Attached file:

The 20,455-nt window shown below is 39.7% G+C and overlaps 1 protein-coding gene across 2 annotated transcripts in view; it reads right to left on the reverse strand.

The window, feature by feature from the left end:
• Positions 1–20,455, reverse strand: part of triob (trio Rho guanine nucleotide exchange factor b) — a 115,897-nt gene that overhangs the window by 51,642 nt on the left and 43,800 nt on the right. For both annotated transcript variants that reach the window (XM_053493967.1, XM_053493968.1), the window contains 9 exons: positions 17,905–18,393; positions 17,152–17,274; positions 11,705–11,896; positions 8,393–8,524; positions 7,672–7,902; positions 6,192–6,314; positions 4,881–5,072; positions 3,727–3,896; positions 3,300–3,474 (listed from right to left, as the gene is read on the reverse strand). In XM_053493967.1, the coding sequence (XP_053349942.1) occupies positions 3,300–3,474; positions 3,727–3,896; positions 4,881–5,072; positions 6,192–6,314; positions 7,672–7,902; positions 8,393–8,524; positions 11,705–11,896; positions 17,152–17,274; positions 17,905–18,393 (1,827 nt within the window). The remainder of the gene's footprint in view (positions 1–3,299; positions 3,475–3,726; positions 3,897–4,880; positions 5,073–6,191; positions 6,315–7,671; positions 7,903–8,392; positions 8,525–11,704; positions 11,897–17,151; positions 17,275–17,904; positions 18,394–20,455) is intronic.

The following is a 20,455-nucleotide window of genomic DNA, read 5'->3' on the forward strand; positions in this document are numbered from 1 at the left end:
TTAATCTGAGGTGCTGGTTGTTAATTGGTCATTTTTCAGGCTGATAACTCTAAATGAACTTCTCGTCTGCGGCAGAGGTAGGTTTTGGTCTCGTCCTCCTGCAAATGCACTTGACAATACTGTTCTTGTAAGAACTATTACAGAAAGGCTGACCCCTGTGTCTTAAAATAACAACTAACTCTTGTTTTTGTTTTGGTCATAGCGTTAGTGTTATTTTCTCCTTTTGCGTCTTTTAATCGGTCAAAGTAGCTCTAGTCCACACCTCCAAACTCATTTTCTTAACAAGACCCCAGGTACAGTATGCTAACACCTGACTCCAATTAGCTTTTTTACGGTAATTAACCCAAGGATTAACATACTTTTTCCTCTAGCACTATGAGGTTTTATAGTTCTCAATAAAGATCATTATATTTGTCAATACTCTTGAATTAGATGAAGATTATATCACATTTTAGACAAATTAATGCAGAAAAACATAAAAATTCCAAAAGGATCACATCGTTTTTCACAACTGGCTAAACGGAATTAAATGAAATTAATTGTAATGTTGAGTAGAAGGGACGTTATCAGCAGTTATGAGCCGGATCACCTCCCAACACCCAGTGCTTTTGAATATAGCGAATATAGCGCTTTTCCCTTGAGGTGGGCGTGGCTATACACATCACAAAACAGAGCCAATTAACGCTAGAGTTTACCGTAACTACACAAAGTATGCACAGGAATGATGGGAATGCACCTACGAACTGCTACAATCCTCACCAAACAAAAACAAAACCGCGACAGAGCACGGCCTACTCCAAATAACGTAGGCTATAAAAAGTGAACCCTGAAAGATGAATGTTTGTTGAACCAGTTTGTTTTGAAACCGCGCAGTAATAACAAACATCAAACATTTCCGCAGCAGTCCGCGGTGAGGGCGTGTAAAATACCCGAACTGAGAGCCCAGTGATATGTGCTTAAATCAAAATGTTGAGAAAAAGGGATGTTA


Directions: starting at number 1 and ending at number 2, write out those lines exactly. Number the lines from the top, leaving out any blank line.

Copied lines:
The 20,455-nt window shown below is 39.7% G+C and overlaps 1 protein-coding gene across 2 annotated transcripts in view; it reads right to left on the reverse strand.

The window, feature by feature from the left end: